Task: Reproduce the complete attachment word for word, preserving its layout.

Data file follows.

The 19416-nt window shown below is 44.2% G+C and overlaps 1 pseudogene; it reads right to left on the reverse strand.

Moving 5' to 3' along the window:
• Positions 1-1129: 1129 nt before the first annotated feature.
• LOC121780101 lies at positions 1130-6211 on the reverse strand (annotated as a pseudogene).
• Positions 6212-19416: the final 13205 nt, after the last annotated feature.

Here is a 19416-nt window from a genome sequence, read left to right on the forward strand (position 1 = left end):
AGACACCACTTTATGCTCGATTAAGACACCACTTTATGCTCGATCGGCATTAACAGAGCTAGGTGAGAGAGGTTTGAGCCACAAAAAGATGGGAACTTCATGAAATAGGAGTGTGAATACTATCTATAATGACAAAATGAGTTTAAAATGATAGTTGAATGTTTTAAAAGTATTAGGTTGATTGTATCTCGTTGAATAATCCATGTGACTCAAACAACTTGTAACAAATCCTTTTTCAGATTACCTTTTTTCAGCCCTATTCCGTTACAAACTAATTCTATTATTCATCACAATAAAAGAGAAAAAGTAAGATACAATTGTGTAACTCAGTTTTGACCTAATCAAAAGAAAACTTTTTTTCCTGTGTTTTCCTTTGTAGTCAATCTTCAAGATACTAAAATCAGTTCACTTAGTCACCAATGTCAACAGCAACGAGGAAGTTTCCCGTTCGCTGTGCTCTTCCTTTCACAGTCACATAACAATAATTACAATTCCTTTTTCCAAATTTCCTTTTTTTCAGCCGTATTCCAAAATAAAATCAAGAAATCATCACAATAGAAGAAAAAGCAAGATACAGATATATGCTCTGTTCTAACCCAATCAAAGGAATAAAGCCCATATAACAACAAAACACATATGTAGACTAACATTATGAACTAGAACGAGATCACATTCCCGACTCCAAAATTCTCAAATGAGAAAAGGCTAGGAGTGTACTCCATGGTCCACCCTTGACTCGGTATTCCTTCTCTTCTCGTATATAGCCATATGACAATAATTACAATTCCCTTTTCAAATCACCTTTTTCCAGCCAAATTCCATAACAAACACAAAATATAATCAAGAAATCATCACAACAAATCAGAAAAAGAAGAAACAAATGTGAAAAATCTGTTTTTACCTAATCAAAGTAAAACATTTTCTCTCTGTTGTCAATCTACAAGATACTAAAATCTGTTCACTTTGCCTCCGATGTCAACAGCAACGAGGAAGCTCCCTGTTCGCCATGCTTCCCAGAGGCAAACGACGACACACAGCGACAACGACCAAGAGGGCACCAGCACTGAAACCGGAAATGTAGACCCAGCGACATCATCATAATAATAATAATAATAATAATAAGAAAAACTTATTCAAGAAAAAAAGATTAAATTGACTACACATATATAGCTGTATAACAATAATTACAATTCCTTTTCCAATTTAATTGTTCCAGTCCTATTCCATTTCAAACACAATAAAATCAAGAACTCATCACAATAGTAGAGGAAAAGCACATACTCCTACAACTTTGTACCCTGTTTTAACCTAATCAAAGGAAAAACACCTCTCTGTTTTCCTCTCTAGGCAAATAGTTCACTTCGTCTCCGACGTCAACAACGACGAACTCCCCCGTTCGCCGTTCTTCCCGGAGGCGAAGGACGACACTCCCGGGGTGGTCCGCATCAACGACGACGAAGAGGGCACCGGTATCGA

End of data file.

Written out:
The 19416-nt window shown below is 44.2% G+C and overlaps 1 pseudogene; it reads right to left on the reverse strand.

Moving 5' to 3' along the window:
• Positions 1-1129: 1129 nt before the first annotated feature.
• LOC121780101 lies at positions 1130-6211 on the reverse strand (annotated as a pseudogene).
• Positions 6212-19416: the final 13205 nt, after the last annotated feature.

Here is a 19416-nt window from a genome sequence, read left to right on the forward strand (position 1 = left end):
AGACACCACTTTATGCTCGATTAAGACACCACTTTATGCTCGATCGGCATTAACAGAGCTAGGTGAGAGAGGTTTGAGCCACAAAAAGATGGGAACTTCATGAAATAGGAGTGTGAATACTATCTATAATGACAAAATGAGTTTAAAATGATAGTTGAATGTTTTAAAAGTATTAGGTTGATTGTATCTCGTTGAATAATCCATGTGACTCAAACAACTTGTAACAAATCCTTTTTCAGATTACCTTTTTTCAGCCCTATTCCGTTACAAACTAATTCTATTATTCATCACAATAAAAGAGAAAAAGTAAGATACAATTGTGTAACTCAGTTTTGACCTAATCAAAAGAAAACTTTTTTTCCTGTGTTTTCCTTTGTAGTCAATCTTCAAGATACTAAAATCAGTTCACTTAGTCACCAATGTCAACAGCAACGAGGAAGTTTCCCGTTCGCTGTGCTCTTCCTTTCACAGTCACATAACAATAATTACAATTCCTTTTTCCAAATTTCCTTTTTTTCAGCCGTATTCCAAAATAAAATCAAGAAATCATCACAATAGAAGAAAAAGCAAGATACAGATATATGCTCTGTTCTAACCCAATCAAAGGAATAAAGCCCATATAACAACAAAACACATATGTAGACTAACATTATGAACTAGAACGAGATCACATTCCCGACTCCAAAATTCTCAAATGAGAAAAGGCTAGGAGTGTACTCCATGGTCCACCCTTGACTCGGTATTCCTTCTCTTCTCGTATATAGCCATATGACAATAATTACAATTCCCTTTTCAAATCACCTTTTTCCAGCCAAATTCCATAACAAACACAAAATATAATCAAGAAATCATCACAACAAATCAGAAAAAGAAGAAACAAATGTGAAAAATCTGTTTTTACCTAATCAAAGTAAAACATTTTCTCTCTGTTGTCAATCTACAAGATACTAAAATCTGTTCACTTTGCCTCCGATGTCAACAGCAACGAGGAAGCTCCCTGTTCGCCATGCTTCCCAGAGGCAAACGACGACACACAGCGACAACGACCAAGAGGGCACCAGCACTGAAACCGGAAATGTAGACCCAGCGACATCATCATAATAATAATAATAATAATAATAAGAAAAACTTATTCAAGAAAAAAAGATTAAATTGACTACACATATATAGCTGTATAACAATAATTACAATTCCTTTTCCAATTTAATTGTTCCAGTCCTATTCCATTTCAAACACAATAAAATCAAGAACTCATCACAATAGTAGAGGAAAAGCACATACTCCTACAACTTTGTACCCTGTTTTAACCTAATCAAAGGAAAAACACCTCTCTGTTTTCCTCTCTAGGCAAATAGTTCACTTCGTCTCCGACGTCAACAACGACGAACTCCCCCGTTCGCCGTTCTTCCCGGAGGCGAAGGACGACACTCCCGGGGTGGTCCGCATCAACGACGACGAAGAGGGCACCGGTATCGA